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Campfire Collective Apr 1st, 2019

Anchoring your boat

Although anchors are not required on recreational boats, they’re a valuable piece of safety equipment. They can be used during an engine failure emergency or during bad weather to prevent you from drifting toward obstacles. An anchor can also be very convenient—you’ll need one if you plan to stop and swim or if you plan to stay overnight on your boat.

Anchor Types

Mushroom-Style Anchor

This type of anchor sinks into the mud or sand to maintain a hold. They’re only recommended for use with smaller boats and only in good conditions.

Plow-Style Anchor

This anchor type literally functions like a farmer’s plow. It has strong holding power because it drags along the waterway bottom and digs into the mud or sand.

Fluke-Style Anchor

Also known as the ‘danforth anchor’, this anchor is similar to the plow-style except that it has pointed flukes that dig into the ground to provide holding power and it’s lighter in weight.

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Get your Official Canadian
Boating License

The Official Transport Canada Boating
Course, Test & License.

Making the right choice depends on the size and weight of your boat, the waterway conditions and the characteristics of the waterway bottom (i.e. if it’s sand, rock or mud). Boat operators should refer to their owner’s manual to view the boat manufacturer’s recommendations for anchors.

How to Anchor Your Boat

Follow these steps to safely anchor your boat:

  1. Choose a safe area to anchor. Consider boat traffic, obstacles, wind and current.
  2. Ensure the inboard end of the anchor line is securely attached to the boat.
  3. Ensure the outboard end of the anchor line is securely attached to the anchor.
  4. Slowly lower the anchor over the bow until it reaches the waterway bottom. Note the distance to the bottom. Never throw the anchor over the side of the boat.
  5. Let the boat drift rearward or operate slowly in reverse to set the anchor.
  6. While the boat drifts, let out eight to ten times more anchor line than the depth of the water. This way, the rode will lie perfectly flat on the waterway bottom and pull the anchor in deeper.
  7. Once the anchor is set, choose two fixed landmarks on the horizon and occasionally check your relative position to ensure that your boat is not drifting. Remember, if you’re anchoring at night, you must display your boat’s all-round white light.
  8. To retrieve the anchor, slowly pull on the anchor line and move the boat forward until the anchor frees itself from the bottom. Then bring the anchor onto the boat and place it in a safe, secure location before getting underway.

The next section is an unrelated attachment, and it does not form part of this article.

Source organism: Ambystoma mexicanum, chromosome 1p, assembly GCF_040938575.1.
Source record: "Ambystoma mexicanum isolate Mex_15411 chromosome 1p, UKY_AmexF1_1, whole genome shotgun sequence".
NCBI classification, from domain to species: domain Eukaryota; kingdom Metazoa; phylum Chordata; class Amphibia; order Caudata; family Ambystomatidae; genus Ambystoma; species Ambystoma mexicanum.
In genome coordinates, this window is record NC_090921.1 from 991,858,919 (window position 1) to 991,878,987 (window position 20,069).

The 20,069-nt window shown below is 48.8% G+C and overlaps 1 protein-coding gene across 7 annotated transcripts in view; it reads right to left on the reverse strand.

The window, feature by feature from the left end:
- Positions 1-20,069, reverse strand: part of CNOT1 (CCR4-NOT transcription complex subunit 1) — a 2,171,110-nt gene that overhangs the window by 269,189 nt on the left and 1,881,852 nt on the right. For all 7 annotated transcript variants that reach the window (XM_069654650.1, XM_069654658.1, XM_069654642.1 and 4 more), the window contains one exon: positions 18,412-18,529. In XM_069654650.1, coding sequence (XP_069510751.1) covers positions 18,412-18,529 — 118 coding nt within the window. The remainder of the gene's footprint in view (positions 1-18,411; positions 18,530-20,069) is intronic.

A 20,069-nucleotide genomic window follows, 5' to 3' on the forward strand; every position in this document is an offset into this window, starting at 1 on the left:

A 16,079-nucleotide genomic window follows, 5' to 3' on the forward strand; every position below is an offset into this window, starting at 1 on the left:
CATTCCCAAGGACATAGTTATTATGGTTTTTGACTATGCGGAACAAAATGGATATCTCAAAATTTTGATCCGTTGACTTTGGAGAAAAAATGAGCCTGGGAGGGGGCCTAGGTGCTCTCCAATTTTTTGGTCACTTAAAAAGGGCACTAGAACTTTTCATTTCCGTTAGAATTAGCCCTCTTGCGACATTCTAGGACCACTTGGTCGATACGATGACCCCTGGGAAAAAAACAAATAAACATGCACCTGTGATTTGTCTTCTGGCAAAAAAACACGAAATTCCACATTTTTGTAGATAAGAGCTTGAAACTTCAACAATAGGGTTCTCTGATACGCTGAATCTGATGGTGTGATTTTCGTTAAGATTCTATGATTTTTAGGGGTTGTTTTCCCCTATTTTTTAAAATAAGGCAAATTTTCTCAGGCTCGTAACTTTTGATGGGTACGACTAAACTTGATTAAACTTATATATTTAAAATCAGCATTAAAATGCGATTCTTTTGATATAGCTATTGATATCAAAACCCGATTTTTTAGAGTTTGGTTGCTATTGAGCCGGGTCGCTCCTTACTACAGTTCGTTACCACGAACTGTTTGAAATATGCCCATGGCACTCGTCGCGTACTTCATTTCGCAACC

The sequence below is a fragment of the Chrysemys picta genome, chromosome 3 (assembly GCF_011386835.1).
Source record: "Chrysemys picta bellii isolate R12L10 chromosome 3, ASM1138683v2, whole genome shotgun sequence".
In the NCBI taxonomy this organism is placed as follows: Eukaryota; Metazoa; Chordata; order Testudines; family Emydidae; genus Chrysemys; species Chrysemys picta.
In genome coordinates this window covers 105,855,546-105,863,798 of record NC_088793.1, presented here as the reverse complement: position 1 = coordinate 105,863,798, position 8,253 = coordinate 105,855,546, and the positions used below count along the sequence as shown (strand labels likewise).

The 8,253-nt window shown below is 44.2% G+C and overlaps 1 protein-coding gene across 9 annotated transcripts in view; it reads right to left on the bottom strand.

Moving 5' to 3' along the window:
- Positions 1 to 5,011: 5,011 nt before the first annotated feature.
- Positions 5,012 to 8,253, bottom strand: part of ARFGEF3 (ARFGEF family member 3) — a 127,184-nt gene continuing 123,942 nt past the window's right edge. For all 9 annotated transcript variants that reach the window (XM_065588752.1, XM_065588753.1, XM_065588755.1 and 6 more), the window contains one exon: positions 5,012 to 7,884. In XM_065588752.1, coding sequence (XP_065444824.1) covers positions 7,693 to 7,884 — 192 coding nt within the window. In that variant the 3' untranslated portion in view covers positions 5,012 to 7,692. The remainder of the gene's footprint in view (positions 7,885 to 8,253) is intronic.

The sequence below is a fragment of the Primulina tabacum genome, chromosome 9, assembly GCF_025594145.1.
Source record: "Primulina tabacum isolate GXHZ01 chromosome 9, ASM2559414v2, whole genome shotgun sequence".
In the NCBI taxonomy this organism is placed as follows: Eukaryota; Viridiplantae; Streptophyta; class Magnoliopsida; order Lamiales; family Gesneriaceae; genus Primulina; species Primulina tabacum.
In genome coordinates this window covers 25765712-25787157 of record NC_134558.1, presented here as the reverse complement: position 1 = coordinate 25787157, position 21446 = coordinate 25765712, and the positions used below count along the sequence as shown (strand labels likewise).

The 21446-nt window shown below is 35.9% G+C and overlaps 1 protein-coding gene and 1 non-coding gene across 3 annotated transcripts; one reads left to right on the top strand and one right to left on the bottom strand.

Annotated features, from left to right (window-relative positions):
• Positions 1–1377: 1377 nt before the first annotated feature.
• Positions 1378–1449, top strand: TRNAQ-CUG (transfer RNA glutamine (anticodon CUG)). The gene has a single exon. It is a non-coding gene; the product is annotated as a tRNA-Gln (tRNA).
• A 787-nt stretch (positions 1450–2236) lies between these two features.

Making the right choice depends on the size and weight of your boat, the waterway conditions and the characteristics of the waterway bottom (i.e. if it’s sand, rock or mud). Boat operators should refer to their owner’s manual to view the boat manufacturer’s recommendations for anchors.

Anchoring Safety Tips

  • Attach a 3-6 foot length of galvanized chain to the anchor. A chain will be stronger than an anchor line made of rope and will better withstand abrasion from rocks and sediment.
  • Attach a length of nylon anchor line to the end of the chain using an anchor swivel—this combination is called the ‘rode’—the nylon will stretch and act as a cushion for the strain between the boat and the anchor.
  • Never secure the anchor to the stern of the boat

Many smaller boats have been swamped and have capsized as a result of stern anchoring. If your boat is attached at the stern, it will swing with the stern into the wind and the oncoming waves may crash over the transom, rather than up against the bow.

Choosing landmarks: Once the anchor is set choose two fixed landmarks on the horizon and occasionally check your relative position, to ensure that you are not drifting.

Swing: Never secure the anchor to the stern of the craft. If the wind changes direction, your boat will swing with the stern into the wind. Smaller boats can be easily swamped by waves crashing over the transom.

Right of swing: If you are preparing to set anchor in an anchorage among other boats, remember that the first craft into anchorage has the ‘right of swing’. Other boats may ‘swing’ with changes in wind direction. Always allow for another craft’s right of swing and anchor well clear.

Retrieving the anchor: To retrieve the anchor, slowly pull on the anchor line, move the boat forward until the anchor frees itself from the bottom, bring the anchor onto the craft and fasten securely.

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